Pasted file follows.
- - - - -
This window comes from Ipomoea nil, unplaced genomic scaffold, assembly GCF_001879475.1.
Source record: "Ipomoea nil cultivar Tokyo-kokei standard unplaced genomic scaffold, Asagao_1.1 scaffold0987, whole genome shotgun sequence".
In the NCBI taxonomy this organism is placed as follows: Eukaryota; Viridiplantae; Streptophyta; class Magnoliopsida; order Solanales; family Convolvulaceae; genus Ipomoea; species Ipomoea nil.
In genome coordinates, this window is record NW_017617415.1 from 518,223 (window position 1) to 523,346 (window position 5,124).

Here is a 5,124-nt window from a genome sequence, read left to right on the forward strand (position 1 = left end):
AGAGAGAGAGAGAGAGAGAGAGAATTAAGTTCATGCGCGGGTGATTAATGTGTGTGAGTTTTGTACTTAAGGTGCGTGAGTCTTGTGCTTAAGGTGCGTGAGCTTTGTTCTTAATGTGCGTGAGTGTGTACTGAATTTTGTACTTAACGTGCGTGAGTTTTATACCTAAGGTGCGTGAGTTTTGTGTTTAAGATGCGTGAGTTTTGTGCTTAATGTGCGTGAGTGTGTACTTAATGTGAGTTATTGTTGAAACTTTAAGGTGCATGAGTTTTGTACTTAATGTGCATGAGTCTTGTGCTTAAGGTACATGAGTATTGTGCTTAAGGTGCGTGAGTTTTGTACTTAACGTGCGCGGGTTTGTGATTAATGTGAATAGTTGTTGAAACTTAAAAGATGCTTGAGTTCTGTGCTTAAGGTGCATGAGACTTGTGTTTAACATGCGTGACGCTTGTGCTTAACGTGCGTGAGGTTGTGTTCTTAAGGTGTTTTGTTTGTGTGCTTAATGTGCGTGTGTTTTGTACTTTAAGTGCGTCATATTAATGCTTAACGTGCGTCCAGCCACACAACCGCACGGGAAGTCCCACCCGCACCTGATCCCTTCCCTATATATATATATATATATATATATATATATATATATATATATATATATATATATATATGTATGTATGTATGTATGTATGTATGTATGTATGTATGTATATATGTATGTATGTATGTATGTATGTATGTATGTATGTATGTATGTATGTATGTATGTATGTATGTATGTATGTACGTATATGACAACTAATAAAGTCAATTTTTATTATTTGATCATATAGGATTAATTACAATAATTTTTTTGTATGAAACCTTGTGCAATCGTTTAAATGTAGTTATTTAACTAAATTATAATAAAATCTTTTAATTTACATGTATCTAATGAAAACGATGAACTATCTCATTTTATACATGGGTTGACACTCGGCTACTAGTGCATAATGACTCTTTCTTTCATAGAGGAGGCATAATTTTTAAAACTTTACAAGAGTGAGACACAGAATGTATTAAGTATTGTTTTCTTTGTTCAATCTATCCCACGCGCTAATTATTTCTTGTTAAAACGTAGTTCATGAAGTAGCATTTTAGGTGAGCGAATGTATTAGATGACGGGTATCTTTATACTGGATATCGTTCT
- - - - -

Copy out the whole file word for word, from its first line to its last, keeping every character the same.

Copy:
This window comes from Ipomoea nil, unplaced genomic scaffold, assembly GCF_001879475.1.
Source record: "Ipomoea nil cultivar Tokyo-kokei standard unplaced genomic scaffold, Asagao_1.1 scaffold0987, whole genome shotgun sequence".
In the NCBI taxonomy this organism is placed as follows: Eukaryota; Viridiplantae; Streptophyta; class Magnoliopsida; order Solanales; family Convolvulaceae; genus Ipomoea; species Ipomoea nil.
In genome coordinates, this window is record NW_017617415.1 from 518,223 (window position 1) to 523,346 (window position 5,124).

Here is a 5,124-nt window from a genome sequence, read left to right on the forward strand (position 1 = left end):
AGAGAGAGAGAGAGAGAGAGAGAATTAAGTTCATGCGCGGGTGATTAATGTGTGTGAGTTTTGTACTTAAGGTGCGTGAGTCTTGTGCTTAAGGTGCGTGAGCTTTGTTCTTAATGTGCGTGAGTGTGTACTGAATTTTGTACTTAACGTGCGTGAGTTTTATACCTAAGGTGCGTGAGTTTTGTGTTTAAGATGCGTGAGTTTTGTGCTTAATGTGCGTGAGTGTGTACTTAATGTGAGTTATTGTTGAAACTTTAAGGTGCATGAGTTTTGTACTTAATGTGCATGAGTCTTGTGCTTAAGGTACATGAGTATTGTGCTTAAGGTGCGTGAGTTTTGTACTTAACGTGCGCGGGTTTGTGATTAATGTGAATAGTTGTTGAAACTTAAAAGATGCTTGAGTTCTGTGCTTAAGGTGCATGAGACTTGTGTTTAACATGCGTGACGCTTGTGCTTAACGTGCGTGAGGTTGTGTTCTTAAGGTGTTTTGTTTGTGTGCTTAATGTGCGTGTGTTTTGTACTTTAAGTGCGTCATATTAATGCTTAACGTGCGTCCAGCCACACAACCGCACGGGAAGTCCCACCCGCACCTGATCCCTTCCCTATATATATATATATATATATATATATATATATATATATATATATATATATATATATATGTATGTATGTATGTATGTATGTATGTATGTATGTATGTATATATGTATGTATGTATGTATGTATGTATGTATGTATGTATGTATGTATGTATGTATGTATGTATGTATGTATGTACGTATATGACAACTAATAAAGTCAATTTTTATTATTTGATCATATAGGATTAATTACAATAATTTTTTTGTATGAAACCTTGTGCAATCGTTTAAATGTAGTTATTTAACTAAATTATAATAAAATCTTTTAATTTACATGTATCTAATGAAAACGATGAACTATCTCATTTTATACATGGGTTGACACTCGGCTACTAGTGCATAATGACTCTTTCTTTCATAGAGGAGGCATAATTTTTAAAACTTTACAAGAGTGAGACACAGAATGTATTAAGTATTGTTTTCTTTGTTCAATCTATCCCACGCGCTAATTATTTCTTGTTAAAACGTAGTTCATGAAGTAGCATTTTAGGTGAGCGAATGTATTAGATGACGGGTATCTTTATACTGGATATCGTTCT